How to start something new
As a daily practitioner of meditation, I have been approached by friends and family on how to properly begin. After offering my opinion on how to start to a few people, I noticed that the advice I give out is quite generic, and dissents from how I actually go about starting something new.
So this post is the “true” version about how I start new things. Intentionally broad, I apply this framework to activities such as exercising, writing, reading, learning a new technical skill, and more.
It’s a framework with 4 tiered phases focused on establishing a certain theme at each level. Prior to adopting this framework to my life, I thought about why I had many fruitless attempts at establishing components of a lifestyle that I highly value.
I thought about incentives, which are objectives with a certain value attached to them. I thought about impediments, which are notions that prevent you from doing things. They can be rational. They can be irrational. They can be out of your control. They can be within your control.
I realized that while starting something new, I was not applying my focus to that new thing. I was also concerned with its logistics: when I would do it, how I would do it, and to what degree I would do it.
I thought, all of that matters, but it’s exhausting! Especially when you’re completely foreign to this new thing. I started to strip away the logistics — to focus instead all of my energy on making sure I was prioritizing the thing. Not things affiliated with the thing.
That’s the essence of this framework, which I call MCES. Each letter is a tier, and they stand for:
- The first step is visualizing successfully doing it every day. That’s it. Carve out 5 minutes a day for one week to simply think about doing the new thing successfully. If 5 minutes a day is too much of a required investment, it’s worth revisiting why you want to learn the new thing in the first place. This first phase accomplishes two goals: firstly, you are priming yourself for doing it, without actually doing it. You build up a mental momentum towards the thing. It’s an equivalent to joining a waitlist to a new tech product, festival, book, game, etc, and letting that anticipation build. Patience is a byproduct of this phase. Secondly, you start to devote mindshare to the thing. In this phase, you’re establishing Mindset.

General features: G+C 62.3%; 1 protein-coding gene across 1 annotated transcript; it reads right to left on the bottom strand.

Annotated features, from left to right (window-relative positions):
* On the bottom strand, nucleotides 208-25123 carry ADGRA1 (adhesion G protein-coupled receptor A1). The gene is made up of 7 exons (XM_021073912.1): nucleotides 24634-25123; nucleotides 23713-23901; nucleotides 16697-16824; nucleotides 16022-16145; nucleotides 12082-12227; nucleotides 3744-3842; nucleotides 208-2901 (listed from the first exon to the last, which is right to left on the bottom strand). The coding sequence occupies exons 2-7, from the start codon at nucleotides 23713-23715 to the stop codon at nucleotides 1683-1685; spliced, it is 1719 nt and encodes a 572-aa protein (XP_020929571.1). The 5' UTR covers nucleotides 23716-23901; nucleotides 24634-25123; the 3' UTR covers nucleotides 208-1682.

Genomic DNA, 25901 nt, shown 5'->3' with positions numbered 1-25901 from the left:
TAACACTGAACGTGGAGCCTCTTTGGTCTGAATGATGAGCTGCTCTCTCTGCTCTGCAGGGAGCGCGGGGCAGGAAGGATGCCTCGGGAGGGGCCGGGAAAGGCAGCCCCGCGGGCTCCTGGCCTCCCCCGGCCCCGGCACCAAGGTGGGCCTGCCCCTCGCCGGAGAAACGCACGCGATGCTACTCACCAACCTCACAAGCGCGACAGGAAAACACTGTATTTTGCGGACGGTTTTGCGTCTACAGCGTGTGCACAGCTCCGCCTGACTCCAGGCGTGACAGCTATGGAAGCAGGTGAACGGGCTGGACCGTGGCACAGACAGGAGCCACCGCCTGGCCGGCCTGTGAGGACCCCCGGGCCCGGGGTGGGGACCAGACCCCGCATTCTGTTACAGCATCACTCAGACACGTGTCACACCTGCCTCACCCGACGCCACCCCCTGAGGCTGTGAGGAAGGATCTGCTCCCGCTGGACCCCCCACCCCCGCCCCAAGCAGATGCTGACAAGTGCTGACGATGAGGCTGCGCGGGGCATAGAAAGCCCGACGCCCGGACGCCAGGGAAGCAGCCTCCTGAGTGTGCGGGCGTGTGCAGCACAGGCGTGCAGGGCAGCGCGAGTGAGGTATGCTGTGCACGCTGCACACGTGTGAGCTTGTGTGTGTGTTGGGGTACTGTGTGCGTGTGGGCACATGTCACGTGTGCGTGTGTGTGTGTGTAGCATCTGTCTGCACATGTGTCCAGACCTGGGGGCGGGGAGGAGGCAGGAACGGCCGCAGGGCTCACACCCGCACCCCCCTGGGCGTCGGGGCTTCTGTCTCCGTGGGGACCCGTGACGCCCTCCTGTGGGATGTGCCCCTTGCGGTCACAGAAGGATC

- The next step is to do the thing. Every day. But without the pressure of having to do it at a specific time, without a specific duration, and without an expected effort level. Reward yourself for just doing the thing, even if you were drained from a long day at work or had other things grabbing at your time, telling you that they are more important. There are no expectations here. Simply attendance. In this phase, you’re establishing Consistency.
- Now that we’ve established consistency with time, we now turn our heads to forming a partnership with effort. In the previous step, we were given the room to see what our current ceiling is (and where the floor is). Now it’s time to calibrate. The third step is doing it daily with a consistent level of effort. At this stage, it still doesn’t matter when you do the thing. Applying the pressure of how the thing fits in with our current world is unnecessary while you’re still getting into the swing of purposefully doing the thing. In this phase, we’re establishing Effort.
- The last step is to give the thing all you’ve got when you’re doing it, while at a specific time during your day. The goal is to cement it as a foundational piece of what makes you you, which is largely dependent on your actions and what you choose to spend your time on. In this last step, combined with the mindset and consistent effort of the previous steps, we aim to look at the thing the same way we look at lunch. Or (hopefully) brushing your teeth. Things that require very little effort. We already know it’s going to happen and neither look forward to it nor resent it. It just is. In this phase, we’re Solidifying the thing as part of us by including it in our day.
I am sharing this framework because it works for me, and the hope is that someone who is currently struggling to start new things will find it helpful. I think at the end of the day, it’s all about being flexible in the beginning, ensuring the most important aspect of starting something new is what you focus on first. It’s also a framework where acceptance is key — it’s okay to struggle, it’s okay to be frustrated, and it’s more than okay to not know things. The most important thing, is doing the thing.
If you try MCES, tweet me your thoughts, or comment below. :)